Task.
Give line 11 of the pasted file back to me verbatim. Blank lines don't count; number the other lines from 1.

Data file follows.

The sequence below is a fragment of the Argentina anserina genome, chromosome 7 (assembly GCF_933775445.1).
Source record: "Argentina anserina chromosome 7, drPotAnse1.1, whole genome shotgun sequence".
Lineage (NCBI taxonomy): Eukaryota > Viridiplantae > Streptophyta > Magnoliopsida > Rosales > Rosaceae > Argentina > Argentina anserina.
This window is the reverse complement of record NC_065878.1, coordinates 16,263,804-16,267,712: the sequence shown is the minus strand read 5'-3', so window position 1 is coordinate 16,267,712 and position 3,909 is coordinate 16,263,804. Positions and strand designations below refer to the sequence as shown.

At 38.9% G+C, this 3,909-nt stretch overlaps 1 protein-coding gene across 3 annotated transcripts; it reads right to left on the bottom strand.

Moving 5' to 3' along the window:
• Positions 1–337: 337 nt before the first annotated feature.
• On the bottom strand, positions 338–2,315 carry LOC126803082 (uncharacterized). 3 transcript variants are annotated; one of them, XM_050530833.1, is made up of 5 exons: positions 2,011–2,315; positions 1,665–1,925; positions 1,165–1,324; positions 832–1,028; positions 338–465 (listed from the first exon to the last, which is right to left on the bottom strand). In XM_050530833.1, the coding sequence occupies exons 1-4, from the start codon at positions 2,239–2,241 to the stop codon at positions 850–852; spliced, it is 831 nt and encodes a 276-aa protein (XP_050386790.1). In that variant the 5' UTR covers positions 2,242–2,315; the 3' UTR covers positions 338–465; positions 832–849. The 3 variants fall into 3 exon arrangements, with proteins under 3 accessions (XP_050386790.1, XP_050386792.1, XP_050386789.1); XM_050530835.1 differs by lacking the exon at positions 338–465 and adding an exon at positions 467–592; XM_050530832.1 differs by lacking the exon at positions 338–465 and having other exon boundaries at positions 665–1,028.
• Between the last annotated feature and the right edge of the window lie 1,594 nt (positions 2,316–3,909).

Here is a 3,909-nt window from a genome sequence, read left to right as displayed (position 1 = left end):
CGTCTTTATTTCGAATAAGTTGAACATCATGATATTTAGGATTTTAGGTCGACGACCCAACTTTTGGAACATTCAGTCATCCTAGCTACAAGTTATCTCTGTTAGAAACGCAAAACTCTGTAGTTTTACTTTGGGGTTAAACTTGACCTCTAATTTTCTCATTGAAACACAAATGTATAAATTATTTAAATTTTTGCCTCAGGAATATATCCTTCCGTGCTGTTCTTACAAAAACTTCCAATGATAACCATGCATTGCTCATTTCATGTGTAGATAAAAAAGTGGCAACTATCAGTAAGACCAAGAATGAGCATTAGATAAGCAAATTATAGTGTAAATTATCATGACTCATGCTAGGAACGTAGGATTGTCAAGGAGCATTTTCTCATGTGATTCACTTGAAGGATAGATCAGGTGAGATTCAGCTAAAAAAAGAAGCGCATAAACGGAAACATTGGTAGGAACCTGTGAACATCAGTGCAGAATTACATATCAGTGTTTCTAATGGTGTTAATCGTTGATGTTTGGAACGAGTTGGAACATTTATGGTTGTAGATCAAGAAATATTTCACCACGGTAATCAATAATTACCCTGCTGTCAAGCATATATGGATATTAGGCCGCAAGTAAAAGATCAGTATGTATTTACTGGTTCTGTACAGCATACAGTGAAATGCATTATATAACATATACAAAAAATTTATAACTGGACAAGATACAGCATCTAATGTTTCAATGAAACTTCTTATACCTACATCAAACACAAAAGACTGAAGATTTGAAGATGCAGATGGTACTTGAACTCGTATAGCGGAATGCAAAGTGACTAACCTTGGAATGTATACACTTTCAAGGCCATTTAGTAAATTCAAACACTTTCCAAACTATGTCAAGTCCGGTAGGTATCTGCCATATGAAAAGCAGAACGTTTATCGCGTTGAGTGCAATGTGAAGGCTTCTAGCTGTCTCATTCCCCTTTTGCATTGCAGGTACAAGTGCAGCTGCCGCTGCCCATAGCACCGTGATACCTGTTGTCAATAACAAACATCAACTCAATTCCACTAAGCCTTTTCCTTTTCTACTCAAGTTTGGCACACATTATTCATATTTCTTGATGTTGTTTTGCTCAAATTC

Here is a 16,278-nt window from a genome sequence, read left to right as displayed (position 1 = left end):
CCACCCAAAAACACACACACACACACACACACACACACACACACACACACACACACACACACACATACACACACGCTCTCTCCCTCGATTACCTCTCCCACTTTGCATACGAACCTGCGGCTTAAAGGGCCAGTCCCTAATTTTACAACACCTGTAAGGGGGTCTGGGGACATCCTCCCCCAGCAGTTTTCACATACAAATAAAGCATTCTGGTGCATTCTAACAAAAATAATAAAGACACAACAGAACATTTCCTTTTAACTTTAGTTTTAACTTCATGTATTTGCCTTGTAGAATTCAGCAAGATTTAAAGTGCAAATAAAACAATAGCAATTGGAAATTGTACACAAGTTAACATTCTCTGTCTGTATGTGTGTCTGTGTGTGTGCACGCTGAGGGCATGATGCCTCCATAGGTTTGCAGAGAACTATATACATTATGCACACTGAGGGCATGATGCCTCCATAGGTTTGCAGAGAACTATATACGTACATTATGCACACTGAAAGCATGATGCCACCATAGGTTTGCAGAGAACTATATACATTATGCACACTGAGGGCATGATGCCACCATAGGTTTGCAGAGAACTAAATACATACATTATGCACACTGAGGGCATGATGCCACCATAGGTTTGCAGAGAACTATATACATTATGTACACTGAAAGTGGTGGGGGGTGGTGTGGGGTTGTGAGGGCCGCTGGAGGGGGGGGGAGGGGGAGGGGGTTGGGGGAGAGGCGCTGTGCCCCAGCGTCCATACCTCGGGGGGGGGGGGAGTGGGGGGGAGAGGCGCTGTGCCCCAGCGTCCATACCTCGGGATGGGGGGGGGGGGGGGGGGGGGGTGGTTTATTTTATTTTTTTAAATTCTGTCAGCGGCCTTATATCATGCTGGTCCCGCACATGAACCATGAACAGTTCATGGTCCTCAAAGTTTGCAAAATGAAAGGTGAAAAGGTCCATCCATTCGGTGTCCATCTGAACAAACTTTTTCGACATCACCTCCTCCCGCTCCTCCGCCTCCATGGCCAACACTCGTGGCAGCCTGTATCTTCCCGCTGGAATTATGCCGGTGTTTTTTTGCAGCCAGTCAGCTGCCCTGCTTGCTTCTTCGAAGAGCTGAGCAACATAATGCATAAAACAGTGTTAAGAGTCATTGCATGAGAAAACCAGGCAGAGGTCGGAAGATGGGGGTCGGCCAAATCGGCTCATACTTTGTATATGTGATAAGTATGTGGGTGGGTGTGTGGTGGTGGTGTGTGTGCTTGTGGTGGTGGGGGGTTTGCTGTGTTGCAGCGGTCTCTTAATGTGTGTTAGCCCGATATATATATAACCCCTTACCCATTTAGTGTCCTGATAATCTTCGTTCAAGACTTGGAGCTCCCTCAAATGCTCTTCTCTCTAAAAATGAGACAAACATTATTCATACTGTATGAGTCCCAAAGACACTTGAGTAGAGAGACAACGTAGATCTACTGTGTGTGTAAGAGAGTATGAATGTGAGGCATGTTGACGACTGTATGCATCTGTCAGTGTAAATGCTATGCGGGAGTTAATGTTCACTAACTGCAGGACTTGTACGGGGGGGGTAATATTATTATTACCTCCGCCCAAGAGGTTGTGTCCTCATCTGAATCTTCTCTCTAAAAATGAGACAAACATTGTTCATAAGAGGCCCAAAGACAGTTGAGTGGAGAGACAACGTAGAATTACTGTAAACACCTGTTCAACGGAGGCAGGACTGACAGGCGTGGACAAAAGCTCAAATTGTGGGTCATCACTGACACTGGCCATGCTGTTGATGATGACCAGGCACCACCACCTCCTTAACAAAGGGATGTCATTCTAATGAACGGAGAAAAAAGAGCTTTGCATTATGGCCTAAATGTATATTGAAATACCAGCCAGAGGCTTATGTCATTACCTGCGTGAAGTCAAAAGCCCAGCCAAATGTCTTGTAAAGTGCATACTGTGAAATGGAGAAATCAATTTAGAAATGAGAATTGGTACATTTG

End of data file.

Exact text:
CGTCTTTATTTCGAATAAGTTGAACATCATGATATTTAGGATTTTAGGTCGACGACCCAACTTTTGGAACATTCAGTCATCCTAGCTACAAGTTATCTCTGTTAGAAACGCAAAACTCTGTAGTTTTACTTTGGGGTTAAACTTGACCTCTAATTTTCTCATTGAAACACAAATGTATAAATTATTTAAATTTTTGCCTCAGGAATATATCCTTCCGTGCTGTTCTTACAAAAACTTCCAATGATAACCATGCATTGCTCATTTCATGTGTAGATAAAAAAGTGGCAACTATCAGTAAGACCAAGAATGAGCATTAGATAAGCAAATTATAGTGTAAATTATCATGACTCATGCTAGGAACGTAGGATTGTCAAGGAGCATTTTCTCATGTGATTCACTTGAAGGATAGATCAGGTGAGATTCAGCTAAAAAAAGAAGCGCATAAACGGAAACATTGGTAGGAACCTGTGAACATCAGTGCAGAATTACATATCAGTGTTTCTAATGGTGTTAATCGTTGATGTTTGGAACGAGTTGGAACATTTATGGTTGTAGATCAAGAAATATTTCACCACGGTAATCAATAATTACCCTGCTGTCAAGCATATATGGATATTAGGCCGCAAGTAAAAGATCAGTATGTATTTACTGGTTCTGTACAGCATACAGTGAAATGCATTATATAACATATACAAAAAATTTATAACTGGACAAGATACAGCATCTAATGTTTCAATGAAACTTCTTATACCTACATCAAACACAAAAGACTGAAGATTTGAAGATGCAGATGGTACTTGAACTCGTATAGCGGAATGCAAAGTGACTAACCTTGGAATGTATACACTTTCAAGGCCATTTAGTAAATTCAAACACTTTCCAAACTATGTCAAGTCCGGTAGGTATCTGCCATATGAAAAGCAGAACGTTTATCGCGTTGAGTGCAATGTGAAGGCTTCTAGCTGTCTCATTCCCCTTTTGCATTGCAGGTACAAGTGCAGCTGCCGCTGCCCATAGCACCGTGATACCTGTTGTCAATAACAAACATCAACTCAATTCCACTAAGCCTTTTCCTTTTCTACTCAAGTTTGGCACACATTATTCATATTTCTTGATGTTGTTTTGCTCAAATTC